AD&D is imbalanced. There, I said it. The classes are imbalanced. The races are imbalanced. Many of the monsters feel imbalanced. Everything about the game reeks of imbalance.
But is imbalance necessarily a bad thing? I don’t think so.
My players are just learning the basic combat rules. We’re only 2 full sessions in, due to crazy schedules, so we’re still working it out. I’m still working it out. So as we engaged our first serious combat opportunity, I thought, let’s keep the guard rails on:
4 PCs (a fighter, an assassin, an illusionist-thief, and a cleric)
1 allied PC (Elmo, if you’re familiar with The Village of Hommlet)
3 opposing NPCs (2 bandits and one fenced-in wild horse)
Everything about the encounter reeks of caution:
- One less NPC than the PCs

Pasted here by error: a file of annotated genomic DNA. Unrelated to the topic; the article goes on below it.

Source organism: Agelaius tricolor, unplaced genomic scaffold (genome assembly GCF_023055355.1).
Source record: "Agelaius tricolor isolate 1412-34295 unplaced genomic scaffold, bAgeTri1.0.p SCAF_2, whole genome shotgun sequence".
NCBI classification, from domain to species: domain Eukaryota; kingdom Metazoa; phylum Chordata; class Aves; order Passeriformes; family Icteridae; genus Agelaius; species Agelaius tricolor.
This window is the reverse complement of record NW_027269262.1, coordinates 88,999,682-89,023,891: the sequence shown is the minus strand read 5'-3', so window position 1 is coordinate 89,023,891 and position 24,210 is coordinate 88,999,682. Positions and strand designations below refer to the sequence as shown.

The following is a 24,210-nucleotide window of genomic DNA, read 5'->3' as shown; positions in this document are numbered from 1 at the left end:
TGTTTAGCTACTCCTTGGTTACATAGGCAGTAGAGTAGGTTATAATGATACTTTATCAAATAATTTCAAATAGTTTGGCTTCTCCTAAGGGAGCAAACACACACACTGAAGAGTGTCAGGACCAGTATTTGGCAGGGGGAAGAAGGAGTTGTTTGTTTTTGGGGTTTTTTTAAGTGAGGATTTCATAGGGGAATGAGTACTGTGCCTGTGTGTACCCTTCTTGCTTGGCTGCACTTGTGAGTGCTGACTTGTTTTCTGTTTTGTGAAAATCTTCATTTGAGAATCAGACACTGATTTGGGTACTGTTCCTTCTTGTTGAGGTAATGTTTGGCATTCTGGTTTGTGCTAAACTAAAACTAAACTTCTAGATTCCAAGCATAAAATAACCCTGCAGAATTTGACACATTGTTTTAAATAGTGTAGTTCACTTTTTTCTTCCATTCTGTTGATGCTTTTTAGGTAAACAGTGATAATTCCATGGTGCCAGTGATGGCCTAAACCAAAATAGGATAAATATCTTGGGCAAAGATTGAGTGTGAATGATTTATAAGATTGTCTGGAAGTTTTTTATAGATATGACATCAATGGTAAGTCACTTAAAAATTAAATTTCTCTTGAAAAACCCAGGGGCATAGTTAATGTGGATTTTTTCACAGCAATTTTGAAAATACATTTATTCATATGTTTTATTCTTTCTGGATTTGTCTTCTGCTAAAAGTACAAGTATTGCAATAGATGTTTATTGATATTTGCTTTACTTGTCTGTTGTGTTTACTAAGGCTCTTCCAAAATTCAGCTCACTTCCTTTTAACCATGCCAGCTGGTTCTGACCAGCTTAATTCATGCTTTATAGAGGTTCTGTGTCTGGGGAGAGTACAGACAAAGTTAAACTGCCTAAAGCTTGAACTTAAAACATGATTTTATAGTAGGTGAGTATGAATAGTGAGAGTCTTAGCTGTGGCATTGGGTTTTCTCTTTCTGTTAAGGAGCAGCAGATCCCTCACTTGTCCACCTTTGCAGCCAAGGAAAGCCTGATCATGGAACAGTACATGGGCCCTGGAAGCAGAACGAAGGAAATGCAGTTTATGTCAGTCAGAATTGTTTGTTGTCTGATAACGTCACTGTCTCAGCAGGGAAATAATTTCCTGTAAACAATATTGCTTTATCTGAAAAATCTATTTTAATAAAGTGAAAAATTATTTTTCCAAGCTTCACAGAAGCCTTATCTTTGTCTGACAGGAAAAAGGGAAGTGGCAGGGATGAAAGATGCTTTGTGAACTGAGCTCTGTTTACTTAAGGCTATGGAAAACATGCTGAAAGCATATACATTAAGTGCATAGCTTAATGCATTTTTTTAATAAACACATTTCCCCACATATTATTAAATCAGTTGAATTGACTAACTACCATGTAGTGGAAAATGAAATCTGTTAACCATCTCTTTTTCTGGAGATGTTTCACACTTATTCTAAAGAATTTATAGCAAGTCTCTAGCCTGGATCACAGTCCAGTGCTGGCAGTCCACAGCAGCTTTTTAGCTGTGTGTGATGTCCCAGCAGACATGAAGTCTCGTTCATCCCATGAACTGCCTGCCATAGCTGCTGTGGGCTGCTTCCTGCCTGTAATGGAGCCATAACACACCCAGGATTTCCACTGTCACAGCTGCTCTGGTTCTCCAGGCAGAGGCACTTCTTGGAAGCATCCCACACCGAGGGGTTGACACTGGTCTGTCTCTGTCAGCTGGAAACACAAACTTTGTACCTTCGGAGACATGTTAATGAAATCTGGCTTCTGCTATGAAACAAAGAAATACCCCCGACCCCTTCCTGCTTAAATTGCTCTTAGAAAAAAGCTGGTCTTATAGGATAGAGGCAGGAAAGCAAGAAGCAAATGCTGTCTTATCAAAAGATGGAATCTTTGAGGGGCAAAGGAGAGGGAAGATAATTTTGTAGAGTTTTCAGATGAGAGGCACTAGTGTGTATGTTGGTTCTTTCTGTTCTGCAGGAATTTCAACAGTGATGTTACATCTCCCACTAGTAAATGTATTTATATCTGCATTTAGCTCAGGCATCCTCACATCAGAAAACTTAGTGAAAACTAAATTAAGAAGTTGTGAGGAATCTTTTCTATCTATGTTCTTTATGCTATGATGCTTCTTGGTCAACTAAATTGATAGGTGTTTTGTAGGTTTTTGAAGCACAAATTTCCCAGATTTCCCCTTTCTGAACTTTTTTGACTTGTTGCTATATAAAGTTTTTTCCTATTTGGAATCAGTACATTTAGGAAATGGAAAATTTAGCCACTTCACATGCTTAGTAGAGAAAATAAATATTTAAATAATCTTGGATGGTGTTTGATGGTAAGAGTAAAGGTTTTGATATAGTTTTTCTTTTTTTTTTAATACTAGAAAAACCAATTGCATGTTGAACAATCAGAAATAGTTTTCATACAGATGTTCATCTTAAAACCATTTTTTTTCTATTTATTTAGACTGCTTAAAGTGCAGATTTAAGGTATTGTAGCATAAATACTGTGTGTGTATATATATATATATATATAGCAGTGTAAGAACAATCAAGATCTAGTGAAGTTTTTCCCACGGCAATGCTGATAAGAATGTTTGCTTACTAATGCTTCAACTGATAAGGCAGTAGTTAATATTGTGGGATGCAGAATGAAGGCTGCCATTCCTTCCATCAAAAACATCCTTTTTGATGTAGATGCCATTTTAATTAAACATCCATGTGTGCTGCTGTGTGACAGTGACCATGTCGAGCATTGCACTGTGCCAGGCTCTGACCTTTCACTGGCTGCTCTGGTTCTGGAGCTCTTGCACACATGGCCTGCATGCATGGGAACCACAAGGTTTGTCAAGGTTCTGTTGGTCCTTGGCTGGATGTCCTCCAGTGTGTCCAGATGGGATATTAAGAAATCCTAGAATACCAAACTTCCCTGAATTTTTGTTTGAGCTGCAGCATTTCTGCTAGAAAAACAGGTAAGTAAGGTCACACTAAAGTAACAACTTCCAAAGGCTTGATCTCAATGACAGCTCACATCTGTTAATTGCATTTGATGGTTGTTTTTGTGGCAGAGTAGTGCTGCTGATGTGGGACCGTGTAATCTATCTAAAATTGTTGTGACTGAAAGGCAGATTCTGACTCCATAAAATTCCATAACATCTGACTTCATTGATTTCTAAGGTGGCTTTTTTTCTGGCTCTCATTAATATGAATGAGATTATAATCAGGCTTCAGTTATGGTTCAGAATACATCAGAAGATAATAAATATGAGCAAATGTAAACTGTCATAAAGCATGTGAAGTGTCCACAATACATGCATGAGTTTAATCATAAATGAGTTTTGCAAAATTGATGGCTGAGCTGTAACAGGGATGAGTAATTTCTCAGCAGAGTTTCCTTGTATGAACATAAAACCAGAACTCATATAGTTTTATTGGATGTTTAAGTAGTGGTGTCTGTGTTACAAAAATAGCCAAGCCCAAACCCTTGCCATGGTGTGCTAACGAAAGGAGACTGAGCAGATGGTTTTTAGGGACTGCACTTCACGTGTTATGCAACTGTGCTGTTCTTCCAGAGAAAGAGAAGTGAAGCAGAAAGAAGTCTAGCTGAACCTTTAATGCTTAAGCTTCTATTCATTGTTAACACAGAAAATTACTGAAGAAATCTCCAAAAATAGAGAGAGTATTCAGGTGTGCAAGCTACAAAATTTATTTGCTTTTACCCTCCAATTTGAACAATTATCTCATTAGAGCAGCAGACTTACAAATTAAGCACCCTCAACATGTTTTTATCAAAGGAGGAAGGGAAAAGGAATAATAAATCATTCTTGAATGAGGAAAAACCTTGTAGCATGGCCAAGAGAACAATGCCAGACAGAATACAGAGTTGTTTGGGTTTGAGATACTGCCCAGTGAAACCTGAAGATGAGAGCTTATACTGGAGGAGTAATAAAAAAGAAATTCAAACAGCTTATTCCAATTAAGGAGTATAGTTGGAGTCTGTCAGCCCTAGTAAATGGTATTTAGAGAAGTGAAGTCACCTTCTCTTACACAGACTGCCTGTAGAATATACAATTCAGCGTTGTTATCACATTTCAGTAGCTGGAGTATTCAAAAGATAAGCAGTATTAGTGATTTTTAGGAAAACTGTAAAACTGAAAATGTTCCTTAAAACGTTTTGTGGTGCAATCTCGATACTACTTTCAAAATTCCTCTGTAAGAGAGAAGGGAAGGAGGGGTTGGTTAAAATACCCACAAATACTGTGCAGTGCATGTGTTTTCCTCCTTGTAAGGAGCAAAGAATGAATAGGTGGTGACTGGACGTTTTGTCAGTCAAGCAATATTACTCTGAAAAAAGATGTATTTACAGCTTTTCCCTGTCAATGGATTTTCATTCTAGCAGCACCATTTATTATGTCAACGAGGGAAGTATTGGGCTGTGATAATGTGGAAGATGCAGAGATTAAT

- The wild horse was fenced-in, just in case the 2 bandits were too much
But there was more than meets the eye:
- The Monster Manual recommends bandits be in group of…wait for it…20-200!
- Wild horses appear in packs of 5-30
So, yeah, I was pulling my punches. But why? I wanted to allow the players to learn the system without their characters getting slaughtered. Is that so bad to do? The game feels so imbalanced–weighted against low-level PCs–I don’t want them to get frustrated with the system. In the end, this is the question I found myself facing:
Can I trust the numbers in the books—or do I need to flub them?
Well, I learned from the experience big-time. Here’s how: